An interview with key executives of Duke-American Transmission Co.: Phillip Grigsby, president, and Randy Satterfield, executive vice president. Both also sit on DATC's Board of Managers.
Get ready for fundamental changes.
In almost all business and non-profit environments, change is occurring at an accelerating pace. In the electric industry—which used to be stable—we are seeing major changes too. Utilities face growing ambiguity as well as increasing paces of change, uncertainty and complexity. As Irene Sanders stated in Strategic Thinking and the New Science , “[t]hat the future will be different from today is given. What we struggle with is our desire to know how it will be different and what we can do to influence it.” 1
For organizations, strategic leadership is defined as enhancing an organization’s sustainable competitive advantage or enduring success. 2 Strategic leaders must first understand change before it occurs. When change comes as a surprise, it takes enormous energy and resources to identify and implement an effective response. Surprise changes also create some huge disconnections throughout an organization. What’s needed by strategic leaders is foresight. As Sanders states, “[f]oresight is the ability to see what is emerging—to understand the dynamics of the larger context and to recognize new, initial conditions as they are forming. With foresight, we see the future as it is taking shape.” Strategic leaders have the ability to influence the future by responding to, and influencing, what’s emerging.
What key trends will the electric utility industry see during the next five to 10 years? The answer is that we can expect many changes and challenges in workforce and talent acquisition, energy supply, customer needs, globalization and organizational focus.
Utility executives already know that more than 50 percent of the industry’s workforce likely will retire in the next 10 years. This goes along with 46 million baby boomers in the United States retiring in the next 20 years. Unless companies take action, these workers will leave and take with them their collective experience, wisdom and knowledge. Futurist and consultant James Canton suggests making a serious commitment to using technology and mentoring programs to capture the wealth of wisdom in these retiring baby boomers. 3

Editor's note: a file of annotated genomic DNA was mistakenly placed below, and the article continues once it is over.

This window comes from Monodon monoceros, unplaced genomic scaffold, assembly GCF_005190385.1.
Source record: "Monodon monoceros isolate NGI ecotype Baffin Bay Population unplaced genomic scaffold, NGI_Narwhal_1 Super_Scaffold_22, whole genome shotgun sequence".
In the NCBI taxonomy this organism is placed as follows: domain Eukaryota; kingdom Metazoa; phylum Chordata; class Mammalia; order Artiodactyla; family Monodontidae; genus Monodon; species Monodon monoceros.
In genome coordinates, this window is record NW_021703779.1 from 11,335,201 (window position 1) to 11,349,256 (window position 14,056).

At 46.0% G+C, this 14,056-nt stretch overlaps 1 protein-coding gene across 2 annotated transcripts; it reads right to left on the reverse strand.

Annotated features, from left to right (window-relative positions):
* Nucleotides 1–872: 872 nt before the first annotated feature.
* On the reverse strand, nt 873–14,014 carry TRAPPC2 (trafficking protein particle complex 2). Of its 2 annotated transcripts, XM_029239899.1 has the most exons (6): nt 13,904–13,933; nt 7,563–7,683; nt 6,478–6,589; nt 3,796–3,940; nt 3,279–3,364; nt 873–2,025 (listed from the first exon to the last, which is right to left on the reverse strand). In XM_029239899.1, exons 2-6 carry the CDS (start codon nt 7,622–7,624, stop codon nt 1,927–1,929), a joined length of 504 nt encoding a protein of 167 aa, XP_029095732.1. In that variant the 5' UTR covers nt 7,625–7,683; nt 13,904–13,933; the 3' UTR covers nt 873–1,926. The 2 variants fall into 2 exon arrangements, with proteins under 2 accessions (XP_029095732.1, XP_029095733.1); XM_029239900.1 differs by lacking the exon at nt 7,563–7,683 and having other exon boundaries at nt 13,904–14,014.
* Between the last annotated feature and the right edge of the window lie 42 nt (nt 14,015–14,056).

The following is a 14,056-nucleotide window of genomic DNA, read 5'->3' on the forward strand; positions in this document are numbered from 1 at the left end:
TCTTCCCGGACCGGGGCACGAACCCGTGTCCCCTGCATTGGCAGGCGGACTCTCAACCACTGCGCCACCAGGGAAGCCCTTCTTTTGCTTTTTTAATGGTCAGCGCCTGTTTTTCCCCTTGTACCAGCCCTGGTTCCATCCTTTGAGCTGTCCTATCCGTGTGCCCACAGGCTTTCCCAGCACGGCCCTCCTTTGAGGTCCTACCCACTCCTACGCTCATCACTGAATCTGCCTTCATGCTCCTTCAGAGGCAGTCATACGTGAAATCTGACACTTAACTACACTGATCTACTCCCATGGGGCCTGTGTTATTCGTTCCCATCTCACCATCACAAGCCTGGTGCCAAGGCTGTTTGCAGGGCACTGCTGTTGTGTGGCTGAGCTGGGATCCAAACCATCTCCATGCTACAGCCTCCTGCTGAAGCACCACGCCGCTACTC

Talent—skilled, innovative, high-technology savvy people, irrespective of nationality—will be the lifeblood of every organization. Talent will become the most important strategic asset. Finding that talent will become more difficult as many utilities already are experiencing that problem. In the United States, talent shortages will be worst among managers and skilled people in technology, science and other innovation and service jobs. Already there’s a shortage of electrical engineers. Canton predicts the biggest challenge will be finding high-tech, skilled people from a global talent pool. Employers will find it necessary to go outside the United States to find the right workers, unless immigration doors open.
Strategic leaders in the utility industry will assess their entire work force to see where talent shortages will emerge. They will determine what innovations will drive businesses in the future, and will make plans to secure the needed, talented people. That includes stepping up efforts to work with universities to ensure they’re offering the needed programs and attracting